Let’s be clear, the Tory-Labour plans for defence spending exceed the total cost of their respective election spending pledges. Labour spending plans top off at around £10bn and Keir Starmer and crew can barely breathe without being pressed on how they’ll fund breakfast clubs for primary schools, or a warm house plan to stop elderly people dying because they can’t afford to pay for heating.  The Conservatives are looking to cut taxes, despite massive debt and a large deficit. But where they are planning to spend more, for example on Sunak’s bizarre kids’ army, those costs fall far short of the assumed Tory-Labour increase in defence spending.


And what the public doesn’t know is that most of the new money for defence has already been spent. The UK already spends 2.3% of GDP following a huge recent splurge.  The remaining 0.2% will disappear quicker than a British Minister’s deleted WhatsApp messages.

But this money isn’t giving us anything new.  In fact, the day-to-day budget this year to pay for the lads and lasses on the front line of our defence has been cut by £2.5bn. Many service personnel worry about whether they’ll have a house to live in. Submariners talk about the increased stress of longer deployments which have been driven by the need to cut costs.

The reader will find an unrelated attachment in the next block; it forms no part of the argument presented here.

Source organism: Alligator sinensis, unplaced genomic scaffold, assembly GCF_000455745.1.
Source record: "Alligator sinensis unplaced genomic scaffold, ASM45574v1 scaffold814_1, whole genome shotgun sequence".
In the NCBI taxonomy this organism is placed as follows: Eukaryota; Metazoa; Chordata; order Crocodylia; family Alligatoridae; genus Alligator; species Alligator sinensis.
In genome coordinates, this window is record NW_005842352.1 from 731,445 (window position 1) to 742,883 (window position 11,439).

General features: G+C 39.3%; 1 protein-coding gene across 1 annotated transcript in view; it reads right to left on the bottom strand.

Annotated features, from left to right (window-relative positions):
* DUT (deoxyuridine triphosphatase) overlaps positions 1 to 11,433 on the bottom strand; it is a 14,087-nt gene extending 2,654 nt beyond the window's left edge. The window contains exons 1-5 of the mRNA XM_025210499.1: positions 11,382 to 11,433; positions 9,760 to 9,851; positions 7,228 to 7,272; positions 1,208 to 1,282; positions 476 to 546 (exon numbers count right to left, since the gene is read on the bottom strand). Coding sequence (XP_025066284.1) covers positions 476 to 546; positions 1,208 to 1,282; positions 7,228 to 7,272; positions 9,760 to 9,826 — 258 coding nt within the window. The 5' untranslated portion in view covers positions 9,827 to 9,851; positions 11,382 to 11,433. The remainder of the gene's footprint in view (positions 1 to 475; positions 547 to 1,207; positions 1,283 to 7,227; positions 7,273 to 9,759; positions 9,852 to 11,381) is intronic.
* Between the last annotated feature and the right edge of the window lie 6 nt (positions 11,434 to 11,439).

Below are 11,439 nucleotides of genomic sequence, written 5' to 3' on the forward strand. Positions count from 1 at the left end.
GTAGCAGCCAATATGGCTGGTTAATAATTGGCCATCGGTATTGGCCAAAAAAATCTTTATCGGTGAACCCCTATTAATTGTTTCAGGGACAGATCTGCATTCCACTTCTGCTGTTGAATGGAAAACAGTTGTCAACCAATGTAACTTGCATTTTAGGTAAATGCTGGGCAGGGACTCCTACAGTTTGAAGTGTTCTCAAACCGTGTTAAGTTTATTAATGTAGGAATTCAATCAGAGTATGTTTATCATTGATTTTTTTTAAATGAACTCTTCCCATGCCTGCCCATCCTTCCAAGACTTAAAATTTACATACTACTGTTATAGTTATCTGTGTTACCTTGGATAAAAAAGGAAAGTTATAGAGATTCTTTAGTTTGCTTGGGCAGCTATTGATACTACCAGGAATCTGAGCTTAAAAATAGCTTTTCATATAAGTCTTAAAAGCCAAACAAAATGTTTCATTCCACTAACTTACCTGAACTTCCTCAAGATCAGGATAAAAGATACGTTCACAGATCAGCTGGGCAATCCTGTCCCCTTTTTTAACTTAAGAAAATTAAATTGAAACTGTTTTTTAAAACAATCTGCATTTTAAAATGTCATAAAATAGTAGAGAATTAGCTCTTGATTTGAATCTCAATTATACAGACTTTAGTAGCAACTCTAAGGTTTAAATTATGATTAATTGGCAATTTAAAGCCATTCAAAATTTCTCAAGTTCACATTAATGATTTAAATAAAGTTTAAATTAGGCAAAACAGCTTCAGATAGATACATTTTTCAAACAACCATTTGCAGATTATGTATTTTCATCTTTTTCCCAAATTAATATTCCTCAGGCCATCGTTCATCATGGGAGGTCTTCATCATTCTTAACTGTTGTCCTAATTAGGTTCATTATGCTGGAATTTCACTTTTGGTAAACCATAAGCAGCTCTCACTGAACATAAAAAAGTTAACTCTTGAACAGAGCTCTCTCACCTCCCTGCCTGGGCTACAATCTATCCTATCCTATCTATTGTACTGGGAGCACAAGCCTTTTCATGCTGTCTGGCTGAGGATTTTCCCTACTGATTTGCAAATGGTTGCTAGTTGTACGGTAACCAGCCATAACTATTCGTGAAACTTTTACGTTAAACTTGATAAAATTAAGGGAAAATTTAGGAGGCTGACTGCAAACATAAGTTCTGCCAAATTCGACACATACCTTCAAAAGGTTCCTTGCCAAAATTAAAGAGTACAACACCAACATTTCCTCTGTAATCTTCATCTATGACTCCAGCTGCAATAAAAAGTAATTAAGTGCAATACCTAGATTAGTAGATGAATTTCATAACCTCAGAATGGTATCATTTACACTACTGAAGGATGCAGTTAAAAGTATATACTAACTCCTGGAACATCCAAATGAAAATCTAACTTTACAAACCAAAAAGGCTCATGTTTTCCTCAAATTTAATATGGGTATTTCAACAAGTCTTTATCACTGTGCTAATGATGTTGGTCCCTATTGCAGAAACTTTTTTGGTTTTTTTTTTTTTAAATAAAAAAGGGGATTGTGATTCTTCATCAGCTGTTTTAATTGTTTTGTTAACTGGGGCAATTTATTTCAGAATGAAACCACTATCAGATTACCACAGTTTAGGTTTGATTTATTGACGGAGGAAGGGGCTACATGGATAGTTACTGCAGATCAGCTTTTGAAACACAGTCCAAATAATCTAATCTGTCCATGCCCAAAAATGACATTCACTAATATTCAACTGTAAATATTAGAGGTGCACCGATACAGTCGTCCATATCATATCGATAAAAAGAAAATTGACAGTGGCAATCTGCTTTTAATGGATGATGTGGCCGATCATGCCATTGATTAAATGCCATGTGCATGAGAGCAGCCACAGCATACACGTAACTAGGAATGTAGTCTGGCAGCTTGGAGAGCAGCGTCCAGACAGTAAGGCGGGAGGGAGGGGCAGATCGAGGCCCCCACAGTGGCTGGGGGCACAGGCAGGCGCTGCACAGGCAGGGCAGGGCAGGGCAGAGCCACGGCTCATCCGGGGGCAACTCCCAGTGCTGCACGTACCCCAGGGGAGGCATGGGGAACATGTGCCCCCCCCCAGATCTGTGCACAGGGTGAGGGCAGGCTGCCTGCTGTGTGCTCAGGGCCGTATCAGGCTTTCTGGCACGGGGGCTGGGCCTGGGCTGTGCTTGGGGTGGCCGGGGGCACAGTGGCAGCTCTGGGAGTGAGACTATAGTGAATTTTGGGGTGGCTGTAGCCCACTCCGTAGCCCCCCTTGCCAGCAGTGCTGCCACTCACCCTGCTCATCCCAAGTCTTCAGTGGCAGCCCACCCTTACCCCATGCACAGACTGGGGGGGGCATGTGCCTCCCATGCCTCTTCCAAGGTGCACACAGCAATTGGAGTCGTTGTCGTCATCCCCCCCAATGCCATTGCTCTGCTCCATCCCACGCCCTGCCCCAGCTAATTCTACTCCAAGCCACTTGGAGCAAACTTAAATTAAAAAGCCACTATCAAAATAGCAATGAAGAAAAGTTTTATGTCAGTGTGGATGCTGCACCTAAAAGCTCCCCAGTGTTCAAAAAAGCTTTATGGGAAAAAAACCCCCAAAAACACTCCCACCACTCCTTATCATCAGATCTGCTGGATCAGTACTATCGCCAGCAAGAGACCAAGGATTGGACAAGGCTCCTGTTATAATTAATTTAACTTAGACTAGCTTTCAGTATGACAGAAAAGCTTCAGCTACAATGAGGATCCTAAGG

No, this 0.5% increase in defence spending will be shuffled towards completely out of control spending on the defence procurement programme and the proxy war in Ukraine.

In March 2024, the Parliamentary Public Accounts Committee reported that the Ministry of Defence has been consistently unable or unwilling to control the spiralling costs and delivery schedules of its 1800 (that’s right, eighteen hundred) defence projects. The MoD has a woeful track record: whether it’s a £430m overspend on the Warrior programme or £2.5bn over on new aircraft carriers, a 59% delay in delivering the Challenger 3 tank or an extra 7 years for Dreadnought.